New Test For Neurological Variation

#45

Postby Candid » Tue Sep 29, 2020 7:54 am

davidbanner99@ wrote:So far as genetics is concerned, surely it"s a trade-off? Nicola Tesla etc etc

David, while you're being nerdy I think you would benefit from reading any of Richard Dawkins' books, but specifically The Selfish Gene. Tesla's children, if he'd had any, certainly wouldn't have inherited his acquired knowledge and would have had the same chance as anyone else of being born learning-disabled.

I believe social awkwardness to be largely a matter of parenting. You can point to a family of four and say three of them are okay but only this one is permanently belligerent, and I'll show you the family scapegoat. I'm thinking of my own family of origin as well as a relative's offspring.

I looked at your very long questionnaire thingy and though I might have a go, but as I scrolled through it and came to the key (that I presume I was supposed to carry out myself) I stopped. (That's a major 'AGREE' to question 5.) I may print it and try it on the husband, though.
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#46

Postby Richard@DecisionSkills » Tue Sep 29, 2020 12:55 pm

Candid wrote: Richard Dawkins' books, but specifically The Selfish Gene.


Love that book and I know you have recommended it quite often.

Recently I've been reading some books that critic or point to some flaws in his work I find interesting. The main flaw is how he frames it as a competition of genes at the individual versus the group level.

It makes sense. Dawkins comes out with a solid theory and now it is the job of science to test his theory, showing where he erred. It seems that group cooperation versus competition is much more prevalent, i.e. genes are not as selfish as Dawkins portrayed.
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#47

Postby Candid » Tue Sep 29, 2020 3:22 pm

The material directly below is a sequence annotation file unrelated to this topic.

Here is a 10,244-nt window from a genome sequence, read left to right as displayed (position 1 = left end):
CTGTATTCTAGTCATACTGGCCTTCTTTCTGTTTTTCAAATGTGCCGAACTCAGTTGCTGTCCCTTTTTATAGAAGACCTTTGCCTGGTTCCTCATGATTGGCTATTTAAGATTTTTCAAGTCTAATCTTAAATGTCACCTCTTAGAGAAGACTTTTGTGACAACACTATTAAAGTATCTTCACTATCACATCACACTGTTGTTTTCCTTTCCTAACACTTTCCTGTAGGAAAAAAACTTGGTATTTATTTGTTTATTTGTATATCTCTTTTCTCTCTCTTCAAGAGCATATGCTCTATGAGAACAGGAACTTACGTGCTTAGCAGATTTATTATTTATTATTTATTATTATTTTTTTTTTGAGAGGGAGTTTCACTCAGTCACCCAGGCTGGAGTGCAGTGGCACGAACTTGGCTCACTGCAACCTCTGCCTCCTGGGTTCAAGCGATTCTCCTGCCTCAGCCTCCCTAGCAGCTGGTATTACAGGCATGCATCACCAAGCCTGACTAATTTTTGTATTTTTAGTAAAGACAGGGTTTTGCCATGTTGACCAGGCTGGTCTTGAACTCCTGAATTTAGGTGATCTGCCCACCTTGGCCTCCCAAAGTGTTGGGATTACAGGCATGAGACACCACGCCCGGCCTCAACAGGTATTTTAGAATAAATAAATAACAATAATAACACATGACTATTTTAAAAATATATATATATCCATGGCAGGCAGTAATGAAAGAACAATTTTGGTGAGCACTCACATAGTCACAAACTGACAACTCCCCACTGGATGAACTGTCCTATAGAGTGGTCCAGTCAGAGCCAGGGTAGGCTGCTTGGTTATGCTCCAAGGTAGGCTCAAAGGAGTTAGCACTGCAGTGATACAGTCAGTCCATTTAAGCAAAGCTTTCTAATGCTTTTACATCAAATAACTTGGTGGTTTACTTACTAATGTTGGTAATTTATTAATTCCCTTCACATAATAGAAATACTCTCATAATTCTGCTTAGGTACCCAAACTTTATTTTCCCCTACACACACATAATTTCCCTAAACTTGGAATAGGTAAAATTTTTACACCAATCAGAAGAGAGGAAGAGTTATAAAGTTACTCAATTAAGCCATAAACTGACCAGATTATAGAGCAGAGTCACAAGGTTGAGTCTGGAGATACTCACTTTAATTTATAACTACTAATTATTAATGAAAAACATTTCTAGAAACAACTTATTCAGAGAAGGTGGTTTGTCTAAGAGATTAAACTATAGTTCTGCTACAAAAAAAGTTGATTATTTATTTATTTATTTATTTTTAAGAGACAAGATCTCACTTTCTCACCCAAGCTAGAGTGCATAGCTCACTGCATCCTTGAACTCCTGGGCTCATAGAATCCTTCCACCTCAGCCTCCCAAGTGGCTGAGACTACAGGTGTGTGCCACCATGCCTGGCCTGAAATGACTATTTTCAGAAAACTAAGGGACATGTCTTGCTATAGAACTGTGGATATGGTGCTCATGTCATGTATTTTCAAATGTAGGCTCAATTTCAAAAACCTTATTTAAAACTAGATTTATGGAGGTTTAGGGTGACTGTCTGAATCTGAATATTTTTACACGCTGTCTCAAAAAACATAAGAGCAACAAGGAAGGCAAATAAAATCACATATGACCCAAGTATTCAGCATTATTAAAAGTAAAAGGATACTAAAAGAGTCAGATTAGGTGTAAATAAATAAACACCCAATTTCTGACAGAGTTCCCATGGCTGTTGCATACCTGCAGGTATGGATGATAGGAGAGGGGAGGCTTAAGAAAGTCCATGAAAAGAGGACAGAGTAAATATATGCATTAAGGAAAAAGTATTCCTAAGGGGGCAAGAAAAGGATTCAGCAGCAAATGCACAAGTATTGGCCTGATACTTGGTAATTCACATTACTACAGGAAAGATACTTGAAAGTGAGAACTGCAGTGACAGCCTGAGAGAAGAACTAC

Dawkins did not "err", he has been misquoted and misinterpreted. Nowhere has he said that certain genes make people selfish, that selfishness is a good thing, or that competition is either better or worse than co-operation.

His chief contention is that genes are mindless replicators, and that the primary occupation of all living things is staying alive. I don't see how anyone can misunderstand that or consider it an error... and yet, they do.
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#48

Postby Richard@DecisionSkills » Tue Sep 29, 2020 11:36 pm

Candid wrote:Dawkins did not "err"


Sure he did. I enjoy and respect his work, but like any other researcher, his work is not infallible. When he published 'The Selfish Gene' in 1976 it isn't as if it was the definitive answer to how genes work. He erred. He was wrong.

Even Dawkins has recognized some of his errors and updated and/or clarified his claims in the 40th-anniversary edition.

he has been misquoted and misinterpreted.


Of course. When you reach such a wide audience and make such an impact that will happen. It doesn't mean he didn't err. It doesn't mean he got everything correct.


Nowhere has he said that certain genes make people selfish, that selfishness is a good thing, or that competition is either better or worse than co-operation.


I didn't claim that he said any of the above.

His chief contention is that genes are mindless replicators, and that the primary occupation of all living things is staying alive. I don't see how anyone can misunderstand that or consider it an error... and yet, they do.


I don't think his colleagues misunderstand. I don't believe that I misunderstand. I think there is a professional, evidence-based disagreement on the contention that the primary occupation of all living things is staying alive. There is a growing body of evidence in support of groups of genes that are interdependent rather than genes competing at the individual level.

It is individual vs group selection. To this day Dawkins is an "individualist". I don't think I misunderstand that. Based on what I have read to date, I think he is wrong.
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#49

Postby davidbanner99@ » Fri Oct 02, 2020 9:53 pm

Candid wrote:
davidbanner99@ wrote:So far as genetics is concerned, surely it"s a trade-off? Nicola Tesla etc etc

David, while you're being nerdy I think you would benefit from reading any of Richard Dawkins' books, but specifically The Selfish Gene. Tesla's children, if he'd had any, certainly wouldn't have inherited his acquired knowledge and would have had the same chance as anyone else of being born learning-disabled.